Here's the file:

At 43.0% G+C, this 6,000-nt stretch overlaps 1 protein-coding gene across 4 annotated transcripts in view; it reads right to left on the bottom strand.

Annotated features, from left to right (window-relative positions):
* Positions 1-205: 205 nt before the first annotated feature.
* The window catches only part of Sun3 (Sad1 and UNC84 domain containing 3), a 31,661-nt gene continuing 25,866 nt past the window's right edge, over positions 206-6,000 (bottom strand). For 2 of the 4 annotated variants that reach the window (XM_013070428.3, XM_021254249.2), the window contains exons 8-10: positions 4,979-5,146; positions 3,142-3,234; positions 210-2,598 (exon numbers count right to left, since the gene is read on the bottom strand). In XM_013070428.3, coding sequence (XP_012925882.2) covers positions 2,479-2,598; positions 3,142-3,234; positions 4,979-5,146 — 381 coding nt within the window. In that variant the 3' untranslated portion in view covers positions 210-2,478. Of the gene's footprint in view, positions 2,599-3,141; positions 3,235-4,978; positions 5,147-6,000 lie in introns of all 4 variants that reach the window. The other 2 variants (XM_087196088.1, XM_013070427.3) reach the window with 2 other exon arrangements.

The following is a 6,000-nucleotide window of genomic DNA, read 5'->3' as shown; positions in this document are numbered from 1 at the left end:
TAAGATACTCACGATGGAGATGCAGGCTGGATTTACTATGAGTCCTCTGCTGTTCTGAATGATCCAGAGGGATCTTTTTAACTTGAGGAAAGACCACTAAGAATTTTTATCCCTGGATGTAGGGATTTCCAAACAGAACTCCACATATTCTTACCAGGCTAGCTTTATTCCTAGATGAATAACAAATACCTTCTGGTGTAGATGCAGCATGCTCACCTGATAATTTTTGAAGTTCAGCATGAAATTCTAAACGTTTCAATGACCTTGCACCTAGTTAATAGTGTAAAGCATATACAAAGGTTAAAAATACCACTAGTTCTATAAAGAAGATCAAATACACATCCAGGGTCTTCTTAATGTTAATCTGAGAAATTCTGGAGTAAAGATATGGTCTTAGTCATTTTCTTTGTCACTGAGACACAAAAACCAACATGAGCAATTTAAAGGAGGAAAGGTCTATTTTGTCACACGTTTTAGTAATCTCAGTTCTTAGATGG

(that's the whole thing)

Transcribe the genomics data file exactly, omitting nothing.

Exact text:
At 43.0% G+C, this 6,000-nt stretch overlaps 1 protein-coding gene across 4 annotated transcripts in view; it reads right to left on the bottom strand.

Annotated features, from left to right (window-relative positions):
* Positions 1-205: 205 nt before the first annotated feature.
* The window catches only part of Sun3 (Sad1 and UNC84 domain containing 3), a 31,661-nt gene continuing 25,866 nt past the window's right edge, over positions 206-6,000 (bottom strand). For 2 of the 4 annotated variants that reach the window (XM_013070428.3, XM_021254249.2), the window contains exons 8-10: positions 4,979-5,146; positions 3,142-3,234; positions 210-2,598 (exon numbers count right to left, since the gene is read on the bottom strand). In XM_013070428.3, coding sequence (XP_012925882.2) covers positions 2,479-2,598; positions 3,142-3,234; positions 4,979-5,146 — 381 coding nt within the window. In that variant the 3' untranslated portion in view covers positions 210-2,478. Of the gene's footprint in view, positions 2,599-3,141; positions 3,235-4,978; positions 5,147-6,000 lie in introns of all 4 variants that reach the window. The other 2 variants (XM_087196088.1, XM_013070427.3) reach the window with 2 other exon arrangements.

The following is a 6,000-nucleotide window of genomic DNA, read 5'->3' as shown; positions in this document are numbered from 1 at the left end:
TAAGATACTCACGATGGAGATGCAGGCTGGATTTACTATGAGTCCTCTGCTGTTCTGAATGATCCAGAGGGATCTTTTTAACTTGAGGAAAGACCACTAAGAATTTTTATCCCTGGATGTAGGGATTTCCAAACAGAACTCCACATATTCTTACCAGGCTAGCTTTATTCCTAGATGAATAACAAATACCTTCTGGTGTAGATGCAGCATGCTCACCTGATAATTTTTGAAGTTCAGCATGAAATTCTAAACGTTTCAATGACCTTGCACCTAGTTAATAGTGTAAAGCATATACAAAGGTTAAAAATACCACTAGTTCTATAAAGAAGATCAAATACACATCCAGGGTCTTCTTAATGTTAATCTGAGAAATTCTGGAGTAAAGATATGGTCTTAGTCATTTTCTTTGTCACTGAGACACAAAAACCAACATGAGCAATTTAAAGGAGGAAAGGTCTATTTTGTCACACGTTTTAGTAATCTCAGTTCTTAGATGG